Women with disabilities can face challenges in accessing fertility consultations or parenting guidance due to biases on the part of some in the medical community. For example, clinicians may assume exaggerated or misdirected concerns regarding the risk of pregnancy, a low probability of treatment success regarding fertility services, and incorrect beliefs about parenting ability (Silvers et al., 2016). Specifically, there are judgments about fitness to parent that motivate some medical providers’ reluctance to provide fertility services. As such, these mistaken assumptions and judgments about parenting ability may discourage referrals for fertility therapy. Previous studies reported that women with disabilities who have experienced pregnancy frequently are faced with complaints about their selfishness, based on the assumption that their relatives will have to raise their children or that their children will become burdens to taxpayers (National Council on Disability, 2012). In addition, women with disabilities may also be discouraged from pregnancy out of an improper fear that their children will in turn have disabilities (Silvers et al., 2016). This reasoning represents both misleading and profoundly biased perspectives that some in the medical community have about women with disabilities.

The Negative Effects of Prenatal Genetic Testing and Gene Editing Approaches on Future Generations of Disabled People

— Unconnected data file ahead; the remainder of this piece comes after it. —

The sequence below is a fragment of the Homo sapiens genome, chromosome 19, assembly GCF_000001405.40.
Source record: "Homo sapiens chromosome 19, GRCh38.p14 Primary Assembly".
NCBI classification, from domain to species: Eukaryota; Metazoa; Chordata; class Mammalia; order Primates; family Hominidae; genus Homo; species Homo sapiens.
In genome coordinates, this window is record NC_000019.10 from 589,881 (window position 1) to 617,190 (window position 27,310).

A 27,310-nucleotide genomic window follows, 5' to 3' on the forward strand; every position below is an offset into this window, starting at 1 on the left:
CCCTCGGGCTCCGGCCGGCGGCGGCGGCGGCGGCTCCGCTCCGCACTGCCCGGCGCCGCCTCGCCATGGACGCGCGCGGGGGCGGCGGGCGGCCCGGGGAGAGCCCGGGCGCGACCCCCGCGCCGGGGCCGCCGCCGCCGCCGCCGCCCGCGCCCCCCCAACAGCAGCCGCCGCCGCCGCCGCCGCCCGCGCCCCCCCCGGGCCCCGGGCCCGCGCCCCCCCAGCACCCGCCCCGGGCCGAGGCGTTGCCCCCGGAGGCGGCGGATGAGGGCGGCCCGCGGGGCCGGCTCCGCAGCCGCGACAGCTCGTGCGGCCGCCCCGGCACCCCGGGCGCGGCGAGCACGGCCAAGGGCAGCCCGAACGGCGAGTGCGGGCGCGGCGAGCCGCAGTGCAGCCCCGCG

With the emergence and refinement of reproductive genetic technologies (RGTs), especially gene-editing technologies like CRISPR/Cas9, potential parents could prevent their future children from being born with a disability (Benston, 2016). RGTs have been categorized as either technologies allowing genetic additions, deletions, or modifications that alter an embryo’s DNA, or as processes such as selective abortion to eliminate fetuses with unwanted traits or pre-implantation genetic diagnosis (PGD) allowing parents to have children free from genetic abnormalities without directly manipulating DNA (Benston, 2016). Inevitably, such technologies provide potential parents unprecedented control over the characteristics of their future children. In other words, this technology would allow parents to edit out disabilities from their embryos in order to give birth to a “normal” child. For example, this technology could be applied not only to eradicate a genetic disease such as cystic fibrosis but also across the germline to alter heritable traits. The latter application could be used to create so-called “designer babies” with preferred physical and potentially even intellectual and emotional traits. For this reason, many within the disabled community, including disability studies scholars and activists, have pushed back against the use of gene editing (Beitiks, 2013; Benston, 2016). These technologies can lead to a modern-day Eugenics movement, a movement that once allowed society to prevent those who are considered manifestly “unfit” from continuing their kind and preventing children with disabilities from being born (Buck v. Bell, 1927). According to Emily Beitiks (2013), the development of such technologies reflects our society’s negative perceptions and attitudes toward people with disabilities and their community, such as “people with disabilities are living a sad, tragic existence, and only through progress in the genetic sciences can we spare their suffering in future people.” In addition, the disability community argues that while our society continues to invest millions of dollars in anything that might help us eliminate disability, people with disabilities are still struggling to make our society more accessible because these social changes are always considered as “too costly.” However, changes to the built environment, as well as cultural changes of discriminatory attitudes would lead to more widely shared impacts. Furthermore, leading scientists also have warned about the risks of using CRISPR/Cas9 gene editing on embryos because the editing has caused unintended changes, such as the loss of entire chromosomes or big chunks of them in more than half of the cases of their experiment (Zuccaro et al., 2020).